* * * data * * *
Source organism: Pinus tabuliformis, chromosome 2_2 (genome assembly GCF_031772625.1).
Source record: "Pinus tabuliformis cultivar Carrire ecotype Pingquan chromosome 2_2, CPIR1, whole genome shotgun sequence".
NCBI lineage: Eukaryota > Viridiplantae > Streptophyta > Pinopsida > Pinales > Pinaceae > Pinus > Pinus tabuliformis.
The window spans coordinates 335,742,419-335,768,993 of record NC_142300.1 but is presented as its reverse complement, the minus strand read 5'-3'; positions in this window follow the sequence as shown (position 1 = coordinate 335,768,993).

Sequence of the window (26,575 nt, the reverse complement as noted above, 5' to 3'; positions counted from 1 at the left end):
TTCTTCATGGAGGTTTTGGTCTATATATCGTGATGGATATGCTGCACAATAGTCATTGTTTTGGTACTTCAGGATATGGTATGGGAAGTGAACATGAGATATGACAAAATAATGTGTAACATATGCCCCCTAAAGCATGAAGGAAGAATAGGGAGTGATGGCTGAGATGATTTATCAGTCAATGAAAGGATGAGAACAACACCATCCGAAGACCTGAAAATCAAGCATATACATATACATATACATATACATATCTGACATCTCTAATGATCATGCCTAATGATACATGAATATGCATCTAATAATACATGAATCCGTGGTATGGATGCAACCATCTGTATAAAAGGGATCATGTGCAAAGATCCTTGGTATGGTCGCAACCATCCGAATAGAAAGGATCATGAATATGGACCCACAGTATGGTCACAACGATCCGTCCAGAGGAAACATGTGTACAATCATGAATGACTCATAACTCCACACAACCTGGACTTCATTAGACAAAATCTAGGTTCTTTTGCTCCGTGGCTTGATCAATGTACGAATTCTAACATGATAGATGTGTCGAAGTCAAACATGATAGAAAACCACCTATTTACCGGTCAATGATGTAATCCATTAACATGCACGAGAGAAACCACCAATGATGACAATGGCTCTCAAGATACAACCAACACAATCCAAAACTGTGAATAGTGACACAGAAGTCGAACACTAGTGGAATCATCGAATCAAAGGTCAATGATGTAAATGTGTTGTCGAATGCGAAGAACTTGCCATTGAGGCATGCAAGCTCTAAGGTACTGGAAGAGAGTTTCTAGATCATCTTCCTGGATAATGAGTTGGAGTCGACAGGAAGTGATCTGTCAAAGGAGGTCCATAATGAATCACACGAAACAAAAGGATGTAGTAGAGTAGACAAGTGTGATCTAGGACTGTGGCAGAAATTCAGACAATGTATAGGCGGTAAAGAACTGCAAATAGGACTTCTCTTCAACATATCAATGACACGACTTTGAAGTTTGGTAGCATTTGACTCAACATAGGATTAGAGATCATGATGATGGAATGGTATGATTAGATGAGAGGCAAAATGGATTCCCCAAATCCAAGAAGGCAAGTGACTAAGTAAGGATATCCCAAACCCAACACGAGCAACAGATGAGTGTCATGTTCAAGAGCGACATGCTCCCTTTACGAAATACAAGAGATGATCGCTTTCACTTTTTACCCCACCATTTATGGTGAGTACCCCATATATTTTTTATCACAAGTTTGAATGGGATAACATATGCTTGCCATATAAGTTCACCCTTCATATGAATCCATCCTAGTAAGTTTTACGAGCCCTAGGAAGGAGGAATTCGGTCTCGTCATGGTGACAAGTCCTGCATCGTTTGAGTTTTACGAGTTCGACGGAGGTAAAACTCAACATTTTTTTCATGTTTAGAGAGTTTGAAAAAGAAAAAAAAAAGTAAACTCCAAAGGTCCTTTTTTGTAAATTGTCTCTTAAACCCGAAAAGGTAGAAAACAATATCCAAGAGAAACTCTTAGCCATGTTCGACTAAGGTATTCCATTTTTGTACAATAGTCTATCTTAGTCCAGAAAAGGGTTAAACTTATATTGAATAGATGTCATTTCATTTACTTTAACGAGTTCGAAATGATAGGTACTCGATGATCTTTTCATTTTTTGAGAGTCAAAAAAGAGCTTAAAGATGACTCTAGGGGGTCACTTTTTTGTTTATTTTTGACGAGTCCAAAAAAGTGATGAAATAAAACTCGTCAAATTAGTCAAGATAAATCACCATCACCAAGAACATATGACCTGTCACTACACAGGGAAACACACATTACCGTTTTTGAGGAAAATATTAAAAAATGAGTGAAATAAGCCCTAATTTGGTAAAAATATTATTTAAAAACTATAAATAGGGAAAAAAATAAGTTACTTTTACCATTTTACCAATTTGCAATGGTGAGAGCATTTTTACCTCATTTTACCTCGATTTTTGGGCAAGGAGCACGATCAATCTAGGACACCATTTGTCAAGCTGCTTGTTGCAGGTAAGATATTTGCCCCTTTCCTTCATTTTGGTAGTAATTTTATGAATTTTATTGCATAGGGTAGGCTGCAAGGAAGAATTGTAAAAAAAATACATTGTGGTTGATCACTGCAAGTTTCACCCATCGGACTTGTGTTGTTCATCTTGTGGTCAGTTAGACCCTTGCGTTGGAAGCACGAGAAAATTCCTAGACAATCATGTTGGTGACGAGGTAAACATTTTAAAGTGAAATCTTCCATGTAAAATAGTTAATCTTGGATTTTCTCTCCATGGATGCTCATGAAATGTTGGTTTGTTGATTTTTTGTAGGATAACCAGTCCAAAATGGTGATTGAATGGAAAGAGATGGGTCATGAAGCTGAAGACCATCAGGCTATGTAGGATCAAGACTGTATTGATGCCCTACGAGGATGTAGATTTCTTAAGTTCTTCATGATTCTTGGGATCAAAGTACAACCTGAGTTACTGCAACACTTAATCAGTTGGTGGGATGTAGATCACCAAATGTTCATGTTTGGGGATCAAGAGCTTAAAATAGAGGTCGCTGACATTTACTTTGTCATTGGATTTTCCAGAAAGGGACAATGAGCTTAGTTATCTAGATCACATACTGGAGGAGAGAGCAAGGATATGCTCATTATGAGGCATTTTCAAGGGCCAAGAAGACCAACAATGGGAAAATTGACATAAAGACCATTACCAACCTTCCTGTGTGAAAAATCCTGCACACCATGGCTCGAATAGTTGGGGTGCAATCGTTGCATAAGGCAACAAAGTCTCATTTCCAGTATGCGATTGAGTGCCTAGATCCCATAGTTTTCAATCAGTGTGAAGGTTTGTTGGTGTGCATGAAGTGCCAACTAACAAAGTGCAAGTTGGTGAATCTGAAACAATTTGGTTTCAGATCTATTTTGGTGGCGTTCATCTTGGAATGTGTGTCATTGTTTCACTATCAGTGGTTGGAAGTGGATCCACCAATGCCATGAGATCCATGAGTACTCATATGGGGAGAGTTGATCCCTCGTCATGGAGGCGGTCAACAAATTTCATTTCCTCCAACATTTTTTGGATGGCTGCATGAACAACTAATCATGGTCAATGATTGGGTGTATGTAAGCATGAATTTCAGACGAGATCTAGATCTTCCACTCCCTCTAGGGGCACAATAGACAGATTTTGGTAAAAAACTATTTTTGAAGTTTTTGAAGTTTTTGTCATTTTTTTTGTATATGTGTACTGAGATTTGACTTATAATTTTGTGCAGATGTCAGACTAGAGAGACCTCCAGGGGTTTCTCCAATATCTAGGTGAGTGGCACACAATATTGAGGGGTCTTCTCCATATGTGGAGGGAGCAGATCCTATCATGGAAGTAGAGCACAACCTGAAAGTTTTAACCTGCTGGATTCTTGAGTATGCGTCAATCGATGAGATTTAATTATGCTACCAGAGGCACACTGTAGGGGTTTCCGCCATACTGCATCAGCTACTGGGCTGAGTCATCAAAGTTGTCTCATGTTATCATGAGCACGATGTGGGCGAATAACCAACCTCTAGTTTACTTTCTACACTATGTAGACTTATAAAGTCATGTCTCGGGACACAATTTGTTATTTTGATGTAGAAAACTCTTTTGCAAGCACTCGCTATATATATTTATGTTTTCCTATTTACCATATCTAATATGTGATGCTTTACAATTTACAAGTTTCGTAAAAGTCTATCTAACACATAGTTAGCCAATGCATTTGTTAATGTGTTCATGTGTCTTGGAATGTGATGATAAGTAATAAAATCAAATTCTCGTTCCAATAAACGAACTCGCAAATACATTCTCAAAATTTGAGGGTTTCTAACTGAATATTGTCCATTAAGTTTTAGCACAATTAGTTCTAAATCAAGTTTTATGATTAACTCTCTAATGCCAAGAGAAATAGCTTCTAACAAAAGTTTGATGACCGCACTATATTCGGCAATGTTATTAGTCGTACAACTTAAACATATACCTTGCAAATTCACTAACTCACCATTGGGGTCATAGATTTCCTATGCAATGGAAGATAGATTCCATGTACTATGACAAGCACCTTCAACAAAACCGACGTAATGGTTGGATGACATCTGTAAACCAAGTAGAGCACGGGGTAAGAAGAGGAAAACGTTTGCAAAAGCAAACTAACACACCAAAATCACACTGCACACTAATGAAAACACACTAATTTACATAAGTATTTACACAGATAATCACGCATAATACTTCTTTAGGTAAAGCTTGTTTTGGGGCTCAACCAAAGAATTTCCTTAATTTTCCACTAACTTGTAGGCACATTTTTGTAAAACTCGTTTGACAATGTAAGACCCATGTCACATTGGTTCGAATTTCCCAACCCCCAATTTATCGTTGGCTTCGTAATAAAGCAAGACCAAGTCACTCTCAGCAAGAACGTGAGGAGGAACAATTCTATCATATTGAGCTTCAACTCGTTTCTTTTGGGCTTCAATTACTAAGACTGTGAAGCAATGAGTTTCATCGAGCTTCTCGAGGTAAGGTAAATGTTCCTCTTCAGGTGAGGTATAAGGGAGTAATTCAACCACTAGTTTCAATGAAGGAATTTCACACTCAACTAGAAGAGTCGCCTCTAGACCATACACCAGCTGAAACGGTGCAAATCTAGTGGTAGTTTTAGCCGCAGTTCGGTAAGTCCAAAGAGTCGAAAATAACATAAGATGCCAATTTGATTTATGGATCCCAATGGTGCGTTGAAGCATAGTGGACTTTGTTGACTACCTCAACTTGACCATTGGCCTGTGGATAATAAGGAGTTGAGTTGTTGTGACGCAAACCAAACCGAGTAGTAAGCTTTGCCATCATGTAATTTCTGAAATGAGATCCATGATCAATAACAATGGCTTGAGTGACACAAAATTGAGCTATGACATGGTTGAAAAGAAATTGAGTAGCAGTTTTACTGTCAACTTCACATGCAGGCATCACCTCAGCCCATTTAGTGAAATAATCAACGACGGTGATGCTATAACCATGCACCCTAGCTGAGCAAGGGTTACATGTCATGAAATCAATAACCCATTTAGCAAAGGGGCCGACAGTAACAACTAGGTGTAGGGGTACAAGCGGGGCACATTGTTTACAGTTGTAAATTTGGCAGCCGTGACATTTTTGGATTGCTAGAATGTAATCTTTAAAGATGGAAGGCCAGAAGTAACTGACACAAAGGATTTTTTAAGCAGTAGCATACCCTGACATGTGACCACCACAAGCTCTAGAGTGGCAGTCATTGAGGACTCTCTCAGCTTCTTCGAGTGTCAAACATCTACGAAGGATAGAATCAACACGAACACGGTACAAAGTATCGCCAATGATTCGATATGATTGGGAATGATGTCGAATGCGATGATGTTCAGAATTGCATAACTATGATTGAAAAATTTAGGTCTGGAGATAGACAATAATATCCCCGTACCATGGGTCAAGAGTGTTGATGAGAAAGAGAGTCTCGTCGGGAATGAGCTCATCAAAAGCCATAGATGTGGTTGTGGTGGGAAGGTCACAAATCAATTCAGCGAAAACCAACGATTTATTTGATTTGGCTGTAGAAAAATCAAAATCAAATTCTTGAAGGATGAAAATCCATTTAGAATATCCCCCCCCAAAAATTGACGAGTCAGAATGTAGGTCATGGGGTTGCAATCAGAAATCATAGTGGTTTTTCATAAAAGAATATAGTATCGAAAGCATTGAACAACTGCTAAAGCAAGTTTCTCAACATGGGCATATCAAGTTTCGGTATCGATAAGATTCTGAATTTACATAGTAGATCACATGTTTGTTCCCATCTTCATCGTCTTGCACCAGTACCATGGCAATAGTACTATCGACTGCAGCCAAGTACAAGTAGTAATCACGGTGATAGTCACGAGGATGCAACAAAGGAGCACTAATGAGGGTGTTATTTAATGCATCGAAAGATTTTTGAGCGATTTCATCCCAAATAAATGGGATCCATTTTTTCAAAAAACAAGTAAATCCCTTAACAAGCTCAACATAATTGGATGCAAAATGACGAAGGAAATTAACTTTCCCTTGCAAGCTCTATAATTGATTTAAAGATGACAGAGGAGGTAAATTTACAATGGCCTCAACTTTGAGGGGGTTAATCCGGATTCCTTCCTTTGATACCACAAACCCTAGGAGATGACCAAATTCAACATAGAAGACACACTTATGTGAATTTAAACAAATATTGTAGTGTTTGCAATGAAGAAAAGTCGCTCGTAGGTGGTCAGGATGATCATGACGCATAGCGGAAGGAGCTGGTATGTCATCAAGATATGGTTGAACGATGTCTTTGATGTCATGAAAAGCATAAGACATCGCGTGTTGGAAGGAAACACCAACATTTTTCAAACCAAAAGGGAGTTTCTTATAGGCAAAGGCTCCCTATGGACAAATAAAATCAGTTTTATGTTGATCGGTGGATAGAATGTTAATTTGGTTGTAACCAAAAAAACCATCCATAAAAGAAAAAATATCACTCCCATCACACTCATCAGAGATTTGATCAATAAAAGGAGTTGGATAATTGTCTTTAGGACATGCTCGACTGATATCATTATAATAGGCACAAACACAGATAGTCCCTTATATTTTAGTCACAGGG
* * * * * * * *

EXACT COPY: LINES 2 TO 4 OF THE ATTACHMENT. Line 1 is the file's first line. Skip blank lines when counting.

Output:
Source record: "Pinus tabuliformis cultivar Carrire ecotype Pingquan chromosome 2_2, CPIR1, whole genome shotgun sequence".
NCBI lineage: Eukaryota > Viridiplantae > Streptophyta > Pinopsida > Pinales > Pinaceae > Pinus > Pinus tabuliformis.
The window spans coordinates 335,742,419-335,768,993 of record NC_142300.1 but is presented as its reverse complement, the minus strand read 5'-3'; positions in this window follow the sequence as shown (position 1 = coordinate 335,768,993).